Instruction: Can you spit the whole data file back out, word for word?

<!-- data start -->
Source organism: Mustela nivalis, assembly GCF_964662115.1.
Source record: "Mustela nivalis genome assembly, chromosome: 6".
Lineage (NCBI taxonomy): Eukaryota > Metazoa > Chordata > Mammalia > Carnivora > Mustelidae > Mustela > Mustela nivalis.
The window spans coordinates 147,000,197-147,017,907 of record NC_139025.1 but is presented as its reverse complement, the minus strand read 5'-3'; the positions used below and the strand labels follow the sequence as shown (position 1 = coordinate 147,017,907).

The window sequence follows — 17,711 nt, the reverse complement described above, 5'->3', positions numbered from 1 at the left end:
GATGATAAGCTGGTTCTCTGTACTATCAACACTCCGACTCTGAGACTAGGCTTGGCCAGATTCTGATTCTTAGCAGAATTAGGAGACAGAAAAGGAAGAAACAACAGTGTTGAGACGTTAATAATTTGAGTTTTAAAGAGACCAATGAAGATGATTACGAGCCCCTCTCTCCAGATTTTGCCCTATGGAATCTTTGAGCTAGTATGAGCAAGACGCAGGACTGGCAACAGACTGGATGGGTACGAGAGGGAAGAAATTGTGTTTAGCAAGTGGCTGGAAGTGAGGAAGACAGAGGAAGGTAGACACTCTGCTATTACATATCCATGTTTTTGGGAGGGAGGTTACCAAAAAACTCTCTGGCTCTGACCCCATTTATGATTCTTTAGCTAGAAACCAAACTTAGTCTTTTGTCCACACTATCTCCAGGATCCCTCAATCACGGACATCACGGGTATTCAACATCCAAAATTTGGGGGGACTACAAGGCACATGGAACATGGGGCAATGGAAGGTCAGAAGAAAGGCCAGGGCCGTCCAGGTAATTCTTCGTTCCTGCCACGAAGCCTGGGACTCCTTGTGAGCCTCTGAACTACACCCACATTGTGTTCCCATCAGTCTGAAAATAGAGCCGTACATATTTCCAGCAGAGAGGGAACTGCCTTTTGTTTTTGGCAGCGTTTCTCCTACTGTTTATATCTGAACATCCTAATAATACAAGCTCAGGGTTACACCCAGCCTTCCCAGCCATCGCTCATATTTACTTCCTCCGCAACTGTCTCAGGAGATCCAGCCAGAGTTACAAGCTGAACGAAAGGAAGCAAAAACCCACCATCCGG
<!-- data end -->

Source organism: Mustela nivalis, assembly GCF_964662115.1.
Source record: "Mustela nivalis genome assembly, chromosome: 6".
Lineage (NCBI taxonomy): Eukaryota > Metazoa > Chordata > Mammalia > Carnivora > Mustelidae > Mustela > Mustela nivalis.
The window spans coordinates 147,000,197-147,017,907 of record NC_139025.1 but is presented as its reverse complement, the minus strand read 5'-3'; the positions used below and the strand labels follow the sequence as shown (position 1 = coordinate 147,017,907).

The window sequence follows — 17,711 nt, the reverse complement described above, 5'->3', positions numbered from 1 at the left end:
GATGATAAGCTGGTTCTCTGTACTATCAACACTCCGACTCTGAGACTAGGCTTGGCCAGATTCTGATTCTTAGCAGAATTAGGAGACAGAAAAGGAAGAAACAACAGTGTTGAGACGTTAATAATTTGAGTTTTAAAGAGACCAATGAAGATGATTACGAGCCCCTCTCTCCAGATTTTGCCCTATGGAATCTTTGAGCTAGTATGAGCAAGACGCAGGACTGGCAACAGACTGGATGGGTACGAGAGGGAAGAAATTGTGTTTAGCAAGTGGCTGGAAGTGAGGAAGACAGAGGAAGGTAGACACTCTGCTATTACATATCCATGTTTTTGGGAGGGAGGTTACCAAAAAACTCTCTGGCTCTGACCCCATTTATGATTCTTTAGCTAGAAACCAAACTTAGTCTTTTGTCCACACTATCTCCAGGATCCCTCAATCACGGACATCACGGGTATTCAACATCCAAAATTTGGGGGGACTACAAGGCACATGGAACATGGGGCAATGGAAGGTCAGAAGAAAGGCCAGGGCCGTCCAGGTAATTCTTCGTTCCTGCCACGAAGCCTGGGACTCCTTGTGAGCCTCTGAACTACACCCACATTGTGTTCCCATCAGTCTGAAAATAGAGCCGTACATATTTCCAGCAGAGAGGGAACTGCCTTTTGTTTTTGGCAGCGTTTCTCCTACTGTTTATATCTGAACATCCTAATAATACAAGCTCAGGGTTACACCCAGCCTTCCCAGCCATCGCTCATATTTACTTCCTCCGCAACTGTCTCAGGAGATCCAGCCAGAGTTACAAGCTGAACGAAAGGAAGCAAAAACCCACCATCCGG